[CALUG] Booting back to Linux

Rajiv Gunja opn.src.rocks at gmail.com
Thu Nov 22 18:26:44 EST 2012

I do not need to spoof the MAC, as I can always tell the router to assign
an IP whenever an OS requests for it.

I need to test out cold reboot as Jim suggested and see if that too gives
the same result.

I need to figure out what Windows 8 is doing that is blocking that port on
the router. Windows 7 did not seem to do the same thing.


Rajiv G Gunja
Blog: http://ossrocks.blogspot.com

On Thu, Nov 22, 2012 at 3:43 PM, Miguel Gonzalez <miguel_3_gonzalez at yahoo.es
> wrote:

> Hi,
>  Have you tried to change MAC address in the linux machine so the IP
> address lease is different? You can spoof your MAC address in linux.
>  Regards,
>  Miguel
>   ------------------------------
> *De:* Rajiv Gunja <opn.src.rocks at gmail.com>
> *Para:* Bryan J Smith <b.j.smith at ieee.org>
> *CC:* CALUG <calug at unknownlamer.org>
> *Enviado:* Jueves 22 de noviembre de 2012 20:45
> *Asunto:* Re: [CALUG] Booting back to Linux
> Byran,
> Yes, I am using DHCP, but I am reserving the DHCP address for that
> particular MAC, so I always get the same ip-address. It was the quickest
> way to get simulated static ip-address than remove Network Manager and use
> the normal way of assigning the ip-address.
> No, I am not using UPNP router (or I do not think I am using it). I have a
> Linksys E3500, wireless N router.
> The DHCP is reserved using MAC address, so I always get assigned the same
> ip-address irrespective of which OS is running.
> Also, please note that this started with Windows 8 and it worked very well
> with Windows 7.
> Router logs have nothing in them to suggest errors, so for now, my only
> solution is to unplug the router for few seconds and plug it back in.
> -GG
> --
> Rajiv G Gunja
> Blog: http://ossrocks.blogspot.com
> On Wed, Nov 21, 2012 at 10:31 AM, Bryan J Smith <b.j.smith at ieee.org>wrote:
> On Tue, Nov 6, 2012 at 9:01 AM, Rajiv Gunja <opn.src.rocks at gmail.com>
> wrote:
> > All,
> > On my PC, I have 3 HDD. 2 for Linux and 1 for Windows 8. (upgraded
> recently
> > from Windows 7).
> > Every time I boot back into Linux (Linux Mint 13 Maya - KDE 4.9.2), after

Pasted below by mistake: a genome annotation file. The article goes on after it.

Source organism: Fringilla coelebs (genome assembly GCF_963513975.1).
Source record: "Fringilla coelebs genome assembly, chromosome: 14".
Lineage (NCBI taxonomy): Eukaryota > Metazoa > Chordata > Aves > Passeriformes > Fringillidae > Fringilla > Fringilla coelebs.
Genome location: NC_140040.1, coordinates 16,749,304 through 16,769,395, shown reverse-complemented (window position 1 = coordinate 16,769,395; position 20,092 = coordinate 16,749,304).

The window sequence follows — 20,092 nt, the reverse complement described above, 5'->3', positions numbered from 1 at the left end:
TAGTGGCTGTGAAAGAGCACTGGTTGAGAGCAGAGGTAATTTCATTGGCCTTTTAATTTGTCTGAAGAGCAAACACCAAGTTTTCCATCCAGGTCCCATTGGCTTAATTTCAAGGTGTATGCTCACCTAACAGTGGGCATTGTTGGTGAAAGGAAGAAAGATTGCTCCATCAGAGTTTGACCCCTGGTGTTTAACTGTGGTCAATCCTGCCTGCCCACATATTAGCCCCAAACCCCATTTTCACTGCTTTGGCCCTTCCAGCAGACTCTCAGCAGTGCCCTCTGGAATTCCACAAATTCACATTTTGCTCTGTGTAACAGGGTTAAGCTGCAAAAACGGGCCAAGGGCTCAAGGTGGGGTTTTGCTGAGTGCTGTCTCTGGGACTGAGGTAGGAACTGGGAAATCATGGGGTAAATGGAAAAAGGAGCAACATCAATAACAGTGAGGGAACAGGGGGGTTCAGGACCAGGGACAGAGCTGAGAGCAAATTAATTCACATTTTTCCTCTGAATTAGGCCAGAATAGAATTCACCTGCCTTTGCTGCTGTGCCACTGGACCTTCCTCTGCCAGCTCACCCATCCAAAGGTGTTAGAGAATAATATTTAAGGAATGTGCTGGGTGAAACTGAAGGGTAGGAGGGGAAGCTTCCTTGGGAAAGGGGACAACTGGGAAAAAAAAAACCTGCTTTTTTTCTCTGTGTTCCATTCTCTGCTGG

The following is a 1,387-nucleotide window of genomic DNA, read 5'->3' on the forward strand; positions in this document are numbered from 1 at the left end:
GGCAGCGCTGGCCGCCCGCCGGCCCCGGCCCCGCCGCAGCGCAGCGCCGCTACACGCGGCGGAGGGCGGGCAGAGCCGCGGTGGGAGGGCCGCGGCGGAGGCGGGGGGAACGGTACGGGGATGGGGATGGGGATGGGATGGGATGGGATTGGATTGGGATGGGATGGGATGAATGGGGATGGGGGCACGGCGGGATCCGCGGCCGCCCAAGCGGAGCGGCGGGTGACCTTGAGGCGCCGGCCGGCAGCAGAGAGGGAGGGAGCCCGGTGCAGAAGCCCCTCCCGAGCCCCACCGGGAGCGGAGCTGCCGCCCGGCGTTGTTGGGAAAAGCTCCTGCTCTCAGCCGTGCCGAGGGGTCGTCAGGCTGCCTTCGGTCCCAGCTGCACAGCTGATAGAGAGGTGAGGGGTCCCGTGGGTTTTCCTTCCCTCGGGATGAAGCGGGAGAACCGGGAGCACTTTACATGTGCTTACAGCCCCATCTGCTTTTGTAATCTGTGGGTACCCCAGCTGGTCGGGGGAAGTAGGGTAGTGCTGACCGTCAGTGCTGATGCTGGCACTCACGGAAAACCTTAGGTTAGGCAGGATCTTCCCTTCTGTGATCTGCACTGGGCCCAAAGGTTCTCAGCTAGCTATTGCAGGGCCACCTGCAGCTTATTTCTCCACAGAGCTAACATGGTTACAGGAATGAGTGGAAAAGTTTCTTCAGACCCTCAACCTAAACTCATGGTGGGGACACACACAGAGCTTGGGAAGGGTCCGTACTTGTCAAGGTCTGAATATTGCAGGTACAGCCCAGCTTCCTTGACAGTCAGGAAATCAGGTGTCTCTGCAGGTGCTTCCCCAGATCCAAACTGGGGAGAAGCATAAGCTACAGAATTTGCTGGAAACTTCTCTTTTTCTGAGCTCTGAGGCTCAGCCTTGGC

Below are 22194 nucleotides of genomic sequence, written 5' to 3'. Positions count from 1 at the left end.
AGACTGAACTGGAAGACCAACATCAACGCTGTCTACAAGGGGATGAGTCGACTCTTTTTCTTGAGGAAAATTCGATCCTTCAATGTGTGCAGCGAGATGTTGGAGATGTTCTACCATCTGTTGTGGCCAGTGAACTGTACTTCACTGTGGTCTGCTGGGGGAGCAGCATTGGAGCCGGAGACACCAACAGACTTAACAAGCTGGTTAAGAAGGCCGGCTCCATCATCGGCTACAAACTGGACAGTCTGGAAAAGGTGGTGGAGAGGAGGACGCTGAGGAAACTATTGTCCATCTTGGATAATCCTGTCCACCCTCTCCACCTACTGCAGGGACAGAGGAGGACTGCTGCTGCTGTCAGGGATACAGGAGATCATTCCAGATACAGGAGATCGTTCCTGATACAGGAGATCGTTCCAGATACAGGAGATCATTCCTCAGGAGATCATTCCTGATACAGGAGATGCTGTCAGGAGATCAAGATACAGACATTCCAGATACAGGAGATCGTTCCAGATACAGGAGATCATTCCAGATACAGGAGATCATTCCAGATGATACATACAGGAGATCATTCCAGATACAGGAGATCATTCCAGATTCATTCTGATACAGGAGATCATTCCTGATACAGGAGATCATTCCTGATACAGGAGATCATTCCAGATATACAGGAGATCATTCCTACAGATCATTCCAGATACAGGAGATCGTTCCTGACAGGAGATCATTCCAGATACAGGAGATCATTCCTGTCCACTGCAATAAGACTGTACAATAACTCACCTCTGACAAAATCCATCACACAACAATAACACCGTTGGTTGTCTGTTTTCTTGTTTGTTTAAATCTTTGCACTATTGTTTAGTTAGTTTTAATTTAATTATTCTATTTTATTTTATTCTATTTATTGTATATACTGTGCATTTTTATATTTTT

> > being up on Windows 8 for a few hours, I am unable to connect to the
> > network. I have to unplug my router and power it back again and then
> > NetworkManager will connect to it.
> > When I boot into Windows 8, there is no such error.
> > Granted that I do not boot into Windows 8 that often, but the times I
> do, I
> > have to restart the router and that disconnects me from my VPN(Office).
> > Can anyone suggest where I can start to debug this issue?
> Could be several things.
> 1)  If using DHCP ...
> DHCP Server (on router?) does not like the client requesting a new
> DHCP lease different than its prior and/or expects the client to
> request the same address, denying it if it does not.  I.e., Linux and
> Windows don't know each other DHCP leases.  If you are in Windows far
> more than Linux, statistically this could be the reality.
> 2)  If using UPnP ...
> The UPnP (Router) could have some settings sent by Windows that Linux
> does not, and the Router does not like.  This could include everything
> from Windows proprietary / non-IETF DDNS for hostname to countless
> other things not supported by IETF Zeroconf but only proprietary
> Windows services.
> In general, take a look at your router's settings and see if there are
> some advanced services that may be Windows proprietary.  Otherwise it
> could be as simple as DHCP lease settings/expectations, that the DHCP
> server expects the DHCP client to send a request for the same IP if in
> the lease window.
> --
> Bryan J Smith - Professional, Technical Annoyance
> b.j.smith at ieee.org - http://www.linkedin.com/in/bjsmith
> ----------------------------------------------------------
> Computers are precise, but not accurate, and make mistakes
> due to lack of input, as lack of awareness and observation
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